by Jan Cienski
Belarus’s government allowed a de facto 10 per cent devaluation of the rouble this week by letting banks trade the troubled currency in a 10 per cent band around the official exchange rate – but analysts feel it won’t be enough to rescue the economy.
“We think that the 10 per cent move is not sufficient and expect the official exchange rate to be devalued by at least 20 per cent,” says a research note issued on Thursday by Danske Banke.
The central bank imposed currency controls this month in an attempt to deal with a worsening balance of payments, shrinking currency reserves and an increasingly perilous fiscal imbalance.
The ex-Soviet republic’s troubles stem from its fragile economic model – the economy has grown quickly in recent years thanks in large part to cheap Russian oil and gas, which were used to support inefficient state industries producing for the ex-USSR and for developing countries like Iran and Venezuela.
However, a series of shocks has derailed that system. First, Russia demanded a steep increase in energy prices, killing off a lucrative trade in refining cheap Russian crude and selling it to western Europe.
The global crisis cut demand for Belarusian heavy machinery, trucks and tractors. Belarus’s trade deficit is growing rapidly, reaching $902m in January compared with $2.7m for the same month last year.
Added to that, Alexander Lukashenko, the country’s authoritarian leader for the last 16 years, cranked up spending to build support before last December’s presidential elections. In the event, the contest was marred by fraud and Lukashenko’s subsequent crackdown on opposition protesters (pictured) has led to EU and US sanctions against key regime figures – making it much more difficult to appeal for aid and investment from the west.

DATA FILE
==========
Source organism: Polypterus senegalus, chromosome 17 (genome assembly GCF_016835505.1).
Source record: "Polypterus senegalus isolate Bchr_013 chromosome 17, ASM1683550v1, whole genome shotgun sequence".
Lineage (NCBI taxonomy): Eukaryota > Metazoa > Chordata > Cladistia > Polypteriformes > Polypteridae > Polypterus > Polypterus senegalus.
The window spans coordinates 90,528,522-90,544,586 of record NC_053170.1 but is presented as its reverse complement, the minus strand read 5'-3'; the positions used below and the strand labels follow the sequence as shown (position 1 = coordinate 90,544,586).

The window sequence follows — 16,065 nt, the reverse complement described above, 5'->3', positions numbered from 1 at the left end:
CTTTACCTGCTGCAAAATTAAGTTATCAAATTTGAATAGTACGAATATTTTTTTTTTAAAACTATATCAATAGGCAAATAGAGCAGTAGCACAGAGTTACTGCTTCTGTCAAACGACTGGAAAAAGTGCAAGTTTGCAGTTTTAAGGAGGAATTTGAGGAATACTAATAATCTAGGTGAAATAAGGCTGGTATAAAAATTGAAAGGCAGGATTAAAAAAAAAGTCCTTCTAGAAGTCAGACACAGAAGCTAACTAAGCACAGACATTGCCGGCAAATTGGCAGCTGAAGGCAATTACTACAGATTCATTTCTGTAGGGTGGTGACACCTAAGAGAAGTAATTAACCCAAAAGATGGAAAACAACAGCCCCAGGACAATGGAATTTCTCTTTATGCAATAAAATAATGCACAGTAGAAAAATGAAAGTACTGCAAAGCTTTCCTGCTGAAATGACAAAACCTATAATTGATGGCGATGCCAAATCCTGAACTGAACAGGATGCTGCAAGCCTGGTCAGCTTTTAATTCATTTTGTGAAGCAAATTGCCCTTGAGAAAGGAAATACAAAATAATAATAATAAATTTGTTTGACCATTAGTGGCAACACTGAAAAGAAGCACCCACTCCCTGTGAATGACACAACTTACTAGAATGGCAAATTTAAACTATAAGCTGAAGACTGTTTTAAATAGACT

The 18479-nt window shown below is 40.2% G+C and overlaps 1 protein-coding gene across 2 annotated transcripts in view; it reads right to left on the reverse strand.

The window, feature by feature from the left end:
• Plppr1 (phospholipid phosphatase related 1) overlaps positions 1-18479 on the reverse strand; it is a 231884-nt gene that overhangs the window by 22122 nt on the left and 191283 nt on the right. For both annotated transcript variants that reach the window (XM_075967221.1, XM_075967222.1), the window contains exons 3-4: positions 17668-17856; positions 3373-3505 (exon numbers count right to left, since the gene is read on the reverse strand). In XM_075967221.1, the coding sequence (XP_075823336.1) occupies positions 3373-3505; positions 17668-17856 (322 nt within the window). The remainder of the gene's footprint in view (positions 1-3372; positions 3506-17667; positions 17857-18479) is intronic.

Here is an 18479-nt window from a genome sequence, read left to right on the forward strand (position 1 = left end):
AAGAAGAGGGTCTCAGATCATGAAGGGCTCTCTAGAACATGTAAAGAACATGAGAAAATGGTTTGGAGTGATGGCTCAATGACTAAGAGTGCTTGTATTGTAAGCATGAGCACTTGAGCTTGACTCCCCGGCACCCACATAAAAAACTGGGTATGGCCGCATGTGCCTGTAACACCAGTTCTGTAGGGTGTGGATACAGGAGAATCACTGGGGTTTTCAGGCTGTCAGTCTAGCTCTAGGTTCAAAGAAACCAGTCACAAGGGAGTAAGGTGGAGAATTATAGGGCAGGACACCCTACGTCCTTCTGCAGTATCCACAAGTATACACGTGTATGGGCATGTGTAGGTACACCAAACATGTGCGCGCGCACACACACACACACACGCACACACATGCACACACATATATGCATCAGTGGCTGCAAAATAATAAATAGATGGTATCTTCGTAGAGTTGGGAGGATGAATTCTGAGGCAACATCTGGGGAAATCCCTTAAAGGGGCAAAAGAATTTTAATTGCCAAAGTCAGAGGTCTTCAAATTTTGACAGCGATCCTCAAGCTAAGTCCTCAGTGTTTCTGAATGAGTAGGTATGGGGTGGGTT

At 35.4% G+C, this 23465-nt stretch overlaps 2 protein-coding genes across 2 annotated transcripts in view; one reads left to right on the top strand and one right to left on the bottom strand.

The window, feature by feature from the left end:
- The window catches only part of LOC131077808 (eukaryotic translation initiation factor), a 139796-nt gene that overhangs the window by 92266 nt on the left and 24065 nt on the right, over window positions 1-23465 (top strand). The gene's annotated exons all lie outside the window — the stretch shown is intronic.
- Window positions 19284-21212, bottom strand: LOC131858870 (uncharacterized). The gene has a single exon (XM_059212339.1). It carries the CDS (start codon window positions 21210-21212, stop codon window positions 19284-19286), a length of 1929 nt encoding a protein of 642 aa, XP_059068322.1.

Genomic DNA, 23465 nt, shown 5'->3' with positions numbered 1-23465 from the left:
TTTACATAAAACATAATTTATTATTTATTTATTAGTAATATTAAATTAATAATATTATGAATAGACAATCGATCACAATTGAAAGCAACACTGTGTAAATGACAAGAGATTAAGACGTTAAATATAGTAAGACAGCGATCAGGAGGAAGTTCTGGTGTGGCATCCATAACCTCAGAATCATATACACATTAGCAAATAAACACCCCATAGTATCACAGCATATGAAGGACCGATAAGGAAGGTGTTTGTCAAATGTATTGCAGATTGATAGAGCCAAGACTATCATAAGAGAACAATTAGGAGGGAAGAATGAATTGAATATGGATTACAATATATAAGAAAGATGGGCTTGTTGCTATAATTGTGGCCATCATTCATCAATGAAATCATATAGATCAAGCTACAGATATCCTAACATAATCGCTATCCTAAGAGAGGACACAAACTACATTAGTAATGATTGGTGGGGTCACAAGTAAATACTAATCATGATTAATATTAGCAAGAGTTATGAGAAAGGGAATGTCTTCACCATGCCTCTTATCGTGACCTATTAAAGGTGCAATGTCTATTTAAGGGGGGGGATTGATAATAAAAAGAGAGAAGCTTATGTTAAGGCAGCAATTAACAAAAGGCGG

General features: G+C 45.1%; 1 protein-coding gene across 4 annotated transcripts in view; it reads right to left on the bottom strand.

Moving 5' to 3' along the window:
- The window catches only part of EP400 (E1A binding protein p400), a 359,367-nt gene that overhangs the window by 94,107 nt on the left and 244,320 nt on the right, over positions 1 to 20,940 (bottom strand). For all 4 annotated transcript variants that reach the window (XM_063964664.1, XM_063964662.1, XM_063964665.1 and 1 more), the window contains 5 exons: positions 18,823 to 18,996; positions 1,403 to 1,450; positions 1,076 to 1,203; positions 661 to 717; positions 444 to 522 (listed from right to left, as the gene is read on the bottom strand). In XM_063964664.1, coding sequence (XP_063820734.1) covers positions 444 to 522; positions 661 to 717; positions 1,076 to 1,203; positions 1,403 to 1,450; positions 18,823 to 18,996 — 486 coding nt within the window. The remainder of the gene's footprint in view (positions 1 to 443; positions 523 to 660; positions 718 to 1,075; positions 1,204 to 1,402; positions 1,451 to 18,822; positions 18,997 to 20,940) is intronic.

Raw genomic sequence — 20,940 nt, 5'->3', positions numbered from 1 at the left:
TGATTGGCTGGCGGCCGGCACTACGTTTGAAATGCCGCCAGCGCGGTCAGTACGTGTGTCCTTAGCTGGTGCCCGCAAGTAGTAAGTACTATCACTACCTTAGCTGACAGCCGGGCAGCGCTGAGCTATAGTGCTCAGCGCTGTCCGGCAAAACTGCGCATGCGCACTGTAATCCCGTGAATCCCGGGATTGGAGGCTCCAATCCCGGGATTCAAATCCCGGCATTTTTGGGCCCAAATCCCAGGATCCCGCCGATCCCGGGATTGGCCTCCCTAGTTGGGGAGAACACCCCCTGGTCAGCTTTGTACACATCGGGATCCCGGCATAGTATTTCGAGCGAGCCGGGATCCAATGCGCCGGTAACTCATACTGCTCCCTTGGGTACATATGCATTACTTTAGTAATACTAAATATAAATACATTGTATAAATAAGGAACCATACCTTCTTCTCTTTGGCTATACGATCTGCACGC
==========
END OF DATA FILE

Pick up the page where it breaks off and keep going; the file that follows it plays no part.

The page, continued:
As a result, Belarus has seen its foreign currency reserves dwindle to only $4bn in March, a $1bn fall in the first two months of this year.
As the IMF notes:
Loose macroeconomic policies succeeded in increasing the growth rate of GDP to about 7.5 per cent [in 2010], but at the cost of an estimated further increase in the current account deficit to about 16 per cent of GDP and strong pressures on the international reserves.
Standard & Poor’s and Moody’s, the ratings agencies, have both downgraded Belarus, making it much more difficult for the country to borrow cheaply abroad.
Belarus got help from the IMF during the crisis. Now it is hoping for a $1.7bn loan from a grouping of ex-Soviet states – plus finance for a nuclear power station – to see it through. But even if the aid materialises it will likely be of only passing help.
With GDP set to grow by 6.2 per cent this year, and public debt sky-rocketing from 11 per cent of GDP in 2008 to 22 per cent last year, the government is running out of options.
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